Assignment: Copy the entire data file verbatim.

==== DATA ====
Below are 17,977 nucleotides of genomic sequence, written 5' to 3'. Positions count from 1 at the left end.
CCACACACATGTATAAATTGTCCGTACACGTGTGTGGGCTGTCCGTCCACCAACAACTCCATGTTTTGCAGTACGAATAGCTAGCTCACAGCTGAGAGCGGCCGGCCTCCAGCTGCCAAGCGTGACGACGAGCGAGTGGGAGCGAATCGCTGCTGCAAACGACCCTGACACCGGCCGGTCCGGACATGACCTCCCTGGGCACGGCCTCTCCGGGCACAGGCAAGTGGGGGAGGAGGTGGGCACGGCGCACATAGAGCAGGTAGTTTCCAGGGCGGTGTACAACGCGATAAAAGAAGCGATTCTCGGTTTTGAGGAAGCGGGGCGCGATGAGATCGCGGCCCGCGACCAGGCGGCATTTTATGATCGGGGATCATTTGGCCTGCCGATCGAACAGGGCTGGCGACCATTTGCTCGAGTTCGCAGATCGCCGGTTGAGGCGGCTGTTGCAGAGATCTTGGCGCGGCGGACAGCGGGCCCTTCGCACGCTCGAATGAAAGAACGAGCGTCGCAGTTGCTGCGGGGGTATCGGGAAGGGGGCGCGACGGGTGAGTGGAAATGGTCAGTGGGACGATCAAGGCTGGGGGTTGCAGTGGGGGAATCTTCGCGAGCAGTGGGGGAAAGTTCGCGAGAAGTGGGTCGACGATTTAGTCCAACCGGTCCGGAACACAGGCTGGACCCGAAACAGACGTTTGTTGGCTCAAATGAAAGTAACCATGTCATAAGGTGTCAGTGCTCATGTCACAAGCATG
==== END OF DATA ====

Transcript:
Below are 17,977 nucleotides of genomic sequence, written 5' to 3'. Positions count from 1 at the left end.
CCACACACATGTATAAATTGTCCGTACACGTGTGTGGGCTGTCCGTCCACCAACAACTCCATGTTTTGCAGTACGAATAGCTAGCTCACAGCTGAGAGCGGCCGGCCTCCAGCTGCCAAGCGTGACGACGAGCGAGTGGGAGCGAATCGCTGCTGCAAACGACCCTGACACCGGCCGGTCCGGACATGACCTCCCTGGGCACGGCCTCTCCGGGCACAGGCAAGTGGGGGAGGAGGTGGGCACGGCGCACATAGAGCAGGTAGTTTCCAGGGCGGTGTACAACGCGATAAAAGAAGCGATTCTCGGTTTTGAGGAAGCGGGGCGCGATGAGATCGCGGCCCGCGACCAGGCGGCATTTTATGATCGGGGATCATTTGGCCTGCCGATCGAACAGGGCTGGCGACCATTTGCTCGAGTTCGCAGATCGCCGGTTGAGGCGGCTGTTGCAGAGATCTTGGCGCGGCGGACAGCGGGCCCTTCGCACGCTCGAATGAAAGAACGAGCGTCGCAGTTGCTGCGGGGGTATCGGGAAGGGGGCGCGACGGGTGAGTGGAAATGGTCAGTGGGACGATCAAGGCTGGGGGTTGCAGTGGGGGAATCTTCGCGAGCAGTGGGGGAAAGTTCGCGAGAAGTGGGTCGACGATTTAGTCCAACCGGTCCGGAACACAGGCTGGACCCGAAACAGACGTTTGTTGGCTCAAATGAAAGTAACCATGTCATAAGGTGTCAGTGCTCATGTCACAAGCATG